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Abstract to Privileges rather than to Roles in ASP.NET Applications
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by Steven Smith
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The Problem

If you've written much ASP.NET code since 2005, you've probably used the built-in role provider, or rolled your own, and written code that checks whether the current user belongs to a particular role.  For instance, for an article site like ASPAlliance.com, you might choose to show an Edit link to editors with some code like this:

if(currentUser.IsInRole(Roles.Editor))
{
  editLink.Visible = true;
}

Of course, it might also be true that authors should be able to edit their own articles, too.

if(currentUser.IsInRole(Roles.Editor) ||
  (currentUser.IsInRole(Roles.Author) 
   && article.AuthorId = new Author(currentUser.userId).Id)
  )
{
  editLink.Visible = true;
}

 

Oh, but we don't want authors to be able to edit content once it's been published, only while it's still in draft or submitted status.

if(currentUser.IsInRole(Roles.Editor) ||
  (currentUser.IsInRole(Roles.Author) && 
   article.AuthorId = new Author(currentUser.userId).Id &&
   article.Status != ArticleStatus.Approved &&
   article.Status != ArticleStatus.Published)
  )
{
  editLink.Visible = true;
}

 

Now of course, this link goes to some page like EditArticle.aspx, and that page is going to also need to ensure that only authorized users can access it.  Otherwise, even though the Edit link might not be visible to unauthorized users on the article page, a clever user might construct the link on their own and still gain access to the edit page.  So in your Page_Load or similar you would end up doing another big ugly if check to see if the current user is authorized to edit the article.  And at this point the code is extremely ugly and already starting to duplicate itself in your system - it's starting to smell.  The Don't Repeat Yourself principle bears following, and you can combat repetition in your logic with abstraction.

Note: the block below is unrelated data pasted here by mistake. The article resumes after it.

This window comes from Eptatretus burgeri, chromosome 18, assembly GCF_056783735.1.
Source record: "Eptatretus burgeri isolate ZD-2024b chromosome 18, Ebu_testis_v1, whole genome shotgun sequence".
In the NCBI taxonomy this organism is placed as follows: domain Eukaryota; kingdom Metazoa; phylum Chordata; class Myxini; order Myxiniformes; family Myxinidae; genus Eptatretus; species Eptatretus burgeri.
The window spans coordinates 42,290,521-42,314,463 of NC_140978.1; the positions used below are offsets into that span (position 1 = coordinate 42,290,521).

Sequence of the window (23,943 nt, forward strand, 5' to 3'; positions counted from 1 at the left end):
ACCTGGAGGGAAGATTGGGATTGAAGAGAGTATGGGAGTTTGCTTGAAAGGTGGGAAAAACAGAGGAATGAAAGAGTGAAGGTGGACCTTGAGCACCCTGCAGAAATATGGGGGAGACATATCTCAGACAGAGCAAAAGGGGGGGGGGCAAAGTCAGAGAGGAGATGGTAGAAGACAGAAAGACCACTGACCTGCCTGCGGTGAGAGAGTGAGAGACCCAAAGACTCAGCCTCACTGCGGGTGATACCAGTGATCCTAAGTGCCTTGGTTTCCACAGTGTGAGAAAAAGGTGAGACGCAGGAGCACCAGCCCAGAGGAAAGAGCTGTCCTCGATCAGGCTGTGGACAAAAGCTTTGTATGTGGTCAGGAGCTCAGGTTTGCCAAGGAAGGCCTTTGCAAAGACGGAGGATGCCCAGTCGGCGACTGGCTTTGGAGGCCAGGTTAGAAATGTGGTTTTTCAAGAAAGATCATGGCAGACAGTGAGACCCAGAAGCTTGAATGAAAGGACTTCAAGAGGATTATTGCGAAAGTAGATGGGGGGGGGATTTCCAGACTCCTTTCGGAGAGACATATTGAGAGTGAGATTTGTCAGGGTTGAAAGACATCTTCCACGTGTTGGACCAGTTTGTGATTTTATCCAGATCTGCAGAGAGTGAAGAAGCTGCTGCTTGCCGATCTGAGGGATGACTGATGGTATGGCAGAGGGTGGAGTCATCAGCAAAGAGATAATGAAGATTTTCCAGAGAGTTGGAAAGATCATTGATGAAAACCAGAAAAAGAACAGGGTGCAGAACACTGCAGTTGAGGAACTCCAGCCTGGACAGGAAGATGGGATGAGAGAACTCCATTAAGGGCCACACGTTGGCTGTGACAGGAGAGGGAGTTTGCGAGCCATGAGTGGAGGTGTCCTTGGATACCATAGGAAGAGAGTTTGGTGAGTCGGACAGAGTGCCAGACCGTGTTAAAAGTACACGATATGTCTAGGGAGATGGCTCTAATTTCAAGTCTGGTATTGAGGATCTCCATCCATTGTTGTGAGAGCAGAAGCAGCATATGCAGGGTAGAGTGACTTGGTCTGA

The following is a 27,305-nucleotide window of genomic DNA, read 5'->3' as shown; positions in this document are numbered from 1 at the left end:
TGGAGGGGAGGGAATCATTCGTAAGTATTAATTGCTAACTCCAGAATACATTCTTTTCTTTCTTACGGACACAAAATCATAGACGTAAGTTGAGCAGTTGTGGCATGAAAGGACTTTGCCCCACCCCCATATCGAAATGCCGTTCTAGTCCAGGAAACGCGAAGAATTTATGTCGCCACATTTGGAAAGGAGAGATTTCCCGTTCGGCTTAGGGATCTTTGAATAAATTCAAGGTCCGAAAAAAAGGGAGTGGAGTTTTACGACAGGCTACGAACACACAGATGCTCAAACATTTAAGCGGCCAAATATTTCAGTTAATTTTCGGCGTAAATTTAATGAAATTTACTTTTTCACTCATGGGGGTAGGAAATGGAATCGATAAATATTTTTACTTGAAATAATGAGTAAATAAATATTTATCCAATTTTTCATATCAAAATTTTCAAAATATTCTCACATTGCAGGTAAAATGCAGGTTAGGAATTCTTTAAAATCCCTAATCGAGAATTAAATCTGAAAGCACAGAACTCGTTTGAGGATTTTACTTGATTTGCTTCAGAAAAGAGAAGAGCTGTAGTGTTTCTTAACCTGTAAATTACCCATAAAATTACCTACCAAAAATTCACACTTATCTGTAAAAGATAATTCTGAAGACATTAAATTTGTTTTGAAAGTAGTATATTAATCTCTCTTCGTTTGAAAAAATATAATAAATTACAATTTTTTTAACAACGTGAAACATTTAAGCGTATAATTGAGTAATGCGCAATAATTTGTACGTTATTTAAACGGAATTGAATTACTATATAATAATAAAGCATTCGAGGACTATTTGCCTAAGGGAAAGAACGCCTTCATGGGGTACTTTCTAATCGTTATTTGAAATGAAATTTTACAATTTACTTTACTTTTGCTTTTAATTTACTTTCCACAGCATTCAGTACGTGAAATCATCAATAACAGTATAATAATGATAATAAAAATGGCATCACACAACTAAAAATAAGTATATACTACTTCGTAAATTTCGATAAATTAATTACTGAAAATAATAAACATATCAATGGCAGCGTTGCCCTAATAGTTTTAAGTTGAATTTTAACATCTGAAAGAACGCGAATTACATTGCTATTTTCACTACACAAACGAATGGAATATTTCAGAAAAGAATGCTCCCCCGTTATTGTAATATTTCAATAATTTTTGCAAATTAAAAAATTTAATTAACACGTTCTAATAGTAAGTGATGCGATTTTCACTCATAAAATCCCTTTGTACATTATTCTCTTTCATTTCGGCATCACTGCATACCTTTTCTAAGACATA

The Solution

Represent the notion of access to a particular operation as a Privilege.  For example, in this case we want to be able to say whether the current user is authorized to edit a particular article.  That's all that's involved here.  So we need an abstraction that allows us to refer to a user, an article, and a place to store the logic to say whether or not the operation is authorized.  Something like this:

public abstract class Privilege<T>
{
  public abstract bool AuthorizedToEdit(T item, User user);
}
public class ArticlePrivilege : Privilege<Article>
{
  public override bool AuthorizedToEdit(Article item, User user)
  {
    if(user.IsInRole(Roles.Editor)) return true;
    if(user.IsInRole(Roles.Author))
   {
   return UserIsArticleAuthor(item,user) && ArticleNotSubmitted(item);
   }
  return false;
}
  // implement UserIsArticleAuthor() and ArticleNotSubmitted() here
}

 

Now within our page, if we want to determine whether the user is authorized to edit the article, we simply create a new privilege object and check its AuthorizedToEdit() method.  This could easily be made into an extension method on User, Article, or both, if desired for convenience.

var articlePrivilege = new ArticlePrivilege();
 if(articlePrivilege.AuthorizedToEdit(article, currentUser))
{
  editLink.Visible = true;
}

 

Conclusion

You can read more about this approach and download sample code from my related blog post on this subject, Favor Privileges over Role Checks.  You can follow me on twitter or subscribe to my blog feed to be notified about additional articles and discussions on related topics.


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